Category Archives: Medical Procedures

kid with braces

Which Braces are Best for You?

Braces have been used to straighten teeth since the early 1800s. The desire for straight teeth actually goes back to Egyptian times. In modern days, there have been many changes in these image-chasing tools. Just in the last fifty years, braces have gone from somewhat medieval torture devices, to barely seen smile straighteners. This is the biggest improvement in recent years – the ability to have braces straighten the teeth, but not be noticeable during the process.

Years ago in orthodontics, there was the type where a metal band encircled each and every tooth, and the bracket was attached to each band. By the time I had braces, starting at about age 10, I had the kind with the brackets cemented onto the teeth. Each back tooth still had a metal band which served as an anchor for the metal wire that would go across the brackets. Even having only the four metal bands makes me cringe, thinking about how they install those bands down over the teeth.

These types of metal braces can generally do the job quicker than the newer iterations of shifting teeth, which is a plus – the sooner the better. But there are downsides – because they move the teeth quicker, there is more pain over the course of treatment. Also, food often gets caught in the metal bracket/wire. Corn on the cob and other things have to be sliced so you can eat them, and the protruding metal on the brackets tears up the inside of the mouth for the first days. And then on a mortifying note, the grills of the braces can get entangled with someone else’s grills while kissing.

The bracket-type braces evolved to replace metal brackets with ceramic brackets that came in either clear or a white like the teeth, which made the braces less obvious, at least. Other mouth appliances used in conjunction with traditional braces: the tiny rubber bands attached to brackets to make the smaller adjustments. Then there is the retainer which is a wire bent to go around the front of the teeth to keep them in place. The wire is attached to a piece of plastic which is custom-shaped to fit the roof of the mouth. They’re custom-made so they’re expensive to replace when they are (often) lost. And then there is the embarrassment-inducing headgear, a rounded metal wire worn around the face with an inner bracket that attaches to the upper back teeth and attached to an elastic band holding the wire in place from the back of the head.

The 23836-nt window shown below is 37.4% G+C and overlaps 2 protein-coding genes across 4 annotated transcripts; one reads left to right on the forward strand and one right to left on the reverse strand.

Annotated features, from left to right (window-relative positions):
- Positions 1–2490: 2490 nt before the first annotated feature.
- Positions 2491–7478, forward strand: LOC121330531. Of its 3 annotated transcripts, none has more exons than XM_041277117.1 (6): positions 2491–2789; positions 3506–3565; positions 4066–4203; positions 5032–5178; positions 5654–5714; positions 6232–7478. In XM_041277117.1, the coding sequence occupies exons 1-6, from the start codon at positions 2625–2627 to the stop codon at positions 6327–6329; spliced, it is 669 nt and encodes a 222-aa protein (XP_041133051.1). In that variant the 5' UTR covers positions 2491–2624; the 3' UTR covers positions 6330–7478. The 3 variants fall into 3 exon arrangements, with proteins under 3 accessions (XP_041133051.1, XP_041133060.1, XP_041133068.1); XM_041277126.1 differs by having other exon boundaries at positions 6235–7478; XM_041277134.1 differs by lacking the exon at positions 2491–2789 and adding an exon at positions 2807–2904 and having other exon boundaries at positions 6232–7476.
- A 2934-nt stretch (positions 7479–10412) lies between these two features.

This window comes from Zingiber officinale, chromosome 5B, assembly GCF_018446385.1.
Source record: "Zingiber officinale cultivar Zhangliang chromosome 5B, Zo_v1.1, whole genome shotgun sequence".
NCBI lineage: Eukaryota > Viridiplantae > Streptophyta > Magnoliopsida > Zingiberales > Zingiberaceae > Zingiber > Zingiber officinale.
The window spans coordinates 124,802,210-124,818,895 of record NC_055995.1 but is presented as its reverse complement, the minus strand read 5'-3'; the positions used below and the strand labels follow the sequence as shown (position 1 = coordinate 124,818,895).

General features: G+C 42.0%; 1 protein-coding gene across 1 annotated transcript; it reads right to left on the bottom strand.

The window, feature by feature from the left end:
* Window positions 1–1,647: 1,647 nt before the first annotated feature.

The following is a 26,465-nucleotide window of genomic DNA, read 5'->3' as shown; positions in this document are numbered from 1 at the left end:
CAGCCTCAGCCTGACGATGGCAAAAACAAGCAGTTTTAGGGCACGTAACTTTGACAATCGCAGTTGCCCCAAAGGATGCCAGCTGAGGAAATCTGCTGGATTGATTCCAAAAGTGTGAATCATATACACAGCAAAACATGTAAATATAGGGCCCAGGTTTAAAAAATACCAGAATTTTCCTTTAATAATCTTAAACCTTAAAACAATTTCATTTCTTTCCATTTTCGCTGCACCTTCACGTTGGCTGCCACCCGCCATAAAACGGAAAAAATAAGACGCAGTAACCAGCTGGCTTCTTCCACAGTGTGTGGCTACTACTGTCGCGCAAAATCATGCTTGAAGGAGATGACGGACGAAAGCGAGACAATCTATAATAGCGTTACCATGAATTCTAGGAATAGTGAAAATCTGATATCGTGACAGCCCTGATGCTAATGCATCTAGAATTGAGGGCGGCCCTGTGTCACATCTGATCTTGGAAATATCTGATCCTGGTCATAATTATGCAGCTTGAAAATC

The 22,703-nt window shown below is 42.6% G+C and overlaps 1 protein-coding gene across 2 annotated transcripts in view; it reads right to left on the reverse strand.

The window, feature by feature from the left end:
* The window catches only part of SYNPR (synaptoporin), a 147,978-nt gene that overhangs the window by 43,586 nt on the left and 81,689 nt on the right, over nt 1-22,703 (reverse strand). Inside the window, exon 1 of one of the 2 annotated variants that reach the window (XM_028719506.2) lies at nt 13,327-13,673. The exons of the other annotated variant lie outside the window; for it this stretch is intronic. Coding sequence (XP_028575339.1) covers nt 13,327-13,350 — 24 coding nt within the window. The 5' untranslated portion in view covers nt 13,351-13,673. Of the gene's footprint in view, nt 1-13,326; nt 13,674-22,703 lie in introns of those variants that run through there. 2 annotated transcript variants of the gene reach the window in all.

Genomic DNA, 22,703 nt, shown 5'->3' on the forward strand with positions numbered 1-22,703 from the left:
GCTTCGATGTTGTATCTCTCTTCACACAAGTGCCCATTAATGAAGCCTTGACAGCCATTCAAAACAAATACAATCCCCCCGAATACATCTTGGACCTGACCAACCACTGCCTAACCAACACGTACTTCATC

Another type of braces is lingual braces. They’re just like the traditional braces in that they are composed of the wire and bracket configuration. But these braces are installed on the backside of the teeth. Their advantage is that you can’t see them, so nobody knows the wearer has them. But it would take some time to get used to the ever-curious tongue rubbing against all those little metal squares and wires. Lingual braces also cost more than traditional braces, and they take longer to adjust because of how they’re built.

There are several types of braces that are referred to as self-ligating. Self-ligating means that instead of employing the small rubber bands to adjust the teeth, there are adjustable clips attached to the brackets, so there is less force in moving the teeth, and therefore less pain is caused by the adjustments. There is a version of metal braces that have heat-activated wires. These wires use body heat for a gradual movement, rather than having adjustments every two months or so, which causes pain for the first few days from the new adjustment.

Invisalign braces are the modern version of braces. There is nothing attached to the teeth to move them. The orthodontist is able to set up the measurements on their computer so that you can see the end result. Then an initial mold of the teeth is made, and the aligners are made in a series to adjust toward the desired result. Each aligner piece is worn in the mouth for two weeks and then replaced with the next step towards the end goal. Aligners are a more gradual method of moving the teeth, so they are less painful than traditional metal braces. They are definitely the least conspicuous form of orthodontic adjustment thus far. Other pluses include the ability to take the aligner out for cleaning and it’s virtually like not wearing braces. But aligners are not for more complex cases, and they are more expensive than other types of braces.

For the most part, it’s easier to choose between the traditional metal-on-metal types of braces compared to the less conspicuous and gentler form of tooth movement. But if you are not able to afford the aligners and/or you want your teeth to be moved more quickly, maybe the metal braces would be best for you. Luckily, the modern version of metal braces has smaller brackets. But it is good that there are so many ways to make a smile brighter, outside and in.

When is the Best Time to Get Braces?